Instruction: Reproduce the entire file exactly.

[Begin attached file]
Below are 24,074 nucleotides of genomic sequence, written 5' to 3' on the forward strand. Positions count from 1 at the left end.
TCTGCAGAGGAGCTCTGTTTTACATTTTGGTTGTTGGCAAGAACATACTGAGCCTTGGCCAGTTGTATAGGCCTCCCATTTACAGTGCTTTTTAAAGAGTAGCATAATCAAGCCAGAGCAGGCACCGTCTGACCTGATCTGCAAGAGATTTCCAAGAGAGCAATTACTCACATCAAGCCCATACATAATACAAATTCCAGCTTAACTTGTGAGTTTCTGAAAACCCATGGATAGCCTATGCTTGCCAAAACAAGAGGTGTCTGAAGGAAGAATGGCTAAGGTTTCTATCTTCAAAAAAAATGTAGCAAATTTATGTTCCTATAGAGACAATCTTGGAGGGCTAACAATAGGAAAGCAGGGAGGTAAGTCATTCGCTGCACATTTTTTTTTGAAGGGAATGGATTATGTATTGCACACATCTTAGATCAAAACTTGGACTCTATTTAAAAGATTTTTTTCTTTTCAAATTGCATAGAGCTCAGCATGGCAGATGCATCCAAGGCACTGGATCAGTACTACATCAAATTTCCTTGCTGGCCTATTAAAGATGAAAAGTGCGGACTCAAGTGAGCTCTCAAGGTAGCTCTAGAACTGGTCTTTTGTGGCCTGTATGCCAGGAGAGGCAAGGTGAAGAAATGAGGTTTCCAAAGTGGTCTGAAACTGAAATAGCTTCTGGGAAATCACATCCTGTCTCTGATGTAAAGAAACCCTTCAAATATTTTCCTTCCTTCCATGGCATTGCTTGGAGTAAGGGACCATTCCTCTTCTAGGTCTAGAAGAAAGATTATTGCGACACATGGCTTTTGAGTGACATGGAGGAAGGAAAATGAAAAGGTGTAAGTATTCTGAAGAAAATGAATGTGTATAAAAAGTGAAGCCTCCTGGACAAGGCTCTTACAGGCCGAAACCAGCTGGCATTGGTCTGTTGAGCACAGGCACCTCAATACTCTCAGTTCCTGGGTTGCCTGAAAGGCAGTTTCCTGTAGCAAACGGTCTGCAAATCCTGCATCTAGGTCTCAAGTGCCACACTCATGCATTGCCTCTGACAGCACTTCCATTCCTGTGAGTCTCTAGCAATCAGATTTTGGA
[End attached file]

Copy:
Below are 24,074 nucleotides of genomic sequence, written 5' to 3' on the forward strand. Positions count from 1 at the left end.
TCTGCAGAGGAGCTCTGTTTTACATTTTGGTTGTTGGCAAGAACATACTGAGCCTTGGCCAGTTGTATAGGCCTCCCATTTACAGTGCTTTTTAAAGAGTAGCATAATCAAGCCAGAGCAGGCACCGTCTGACCTGATCTGCAAGAGATTTCCAAGAGAGCAATTACTCACATCAAGCCCATACATAATACAAATTCCAGCTTAACTTGTGAGTTTCTGAAAACCCATGGATAGCCTATGCTTGCCAAAACAAGAGGTGTCTGAAGGAAGAATGGCTAAGGTTTCTATCTTCAAAAAAAATGTAGCAAATTTATGTTCCTATAGAGACAATCTTGGAGGGCTAACAATAGGAAAGCAGGGAGGTAAGTCATTCGCTGCACATTTTTTTTTGAAGGGAATGGATTATGTATTGCACACATCTTAGATCAAAACTTGGACTCTATTTAAAAGATTTTTTTCTTTTCAAATTGCATAGAGCTCAGCATGGCAGATGCATCCAAGGCACTGGATCAGTACTACATCAAATTTCCTTGCTGGCCTATTAAAGATGAAAAGTGCGGACTCAAGTGAGCTCTCAAGGTAGCTCTAGAACTGGTCTTTTGTGGCCTGTATGCCAGGAGAGGCAAGGTGAAGAAATGAGGTTTCCAAAGTGGTCTGAAACTGAAATAGCTTCTGGGAAATCACATCCTGTCTCTGATGTAAAGAAACCCTTCAAATATTTTCCTTCCTTCCATGGCATTGCTTGGAGTAAGGGACCATTCCTCTTCTAGGTCTAGAAGAAAGATTATTGCGACACATGGCTTTTGAGTGACATGGAGGAAGGAAAATGAAAAGGTGTAAGTATTCTGAAGAAAATGAATGTGTATAAAAAGTGAAGCCTCCTGGACAAGGCTCTTACAGGCCGAAACCAGCTGGCATTGGTCTGTTGAGCACAGGCACCTCAATACTCTCAGTTCCTGGGTTGCCTGAAAGGCAGTTTCCTGTAGCAAACGGTCTGCAAATCCTGCATCTAGGTCTCAAGTGCCACACTCATGCATTGCCTCTGACAGCACTTCCATTCCTGTGAGTCTCTAGCAATCAGATTTTGGA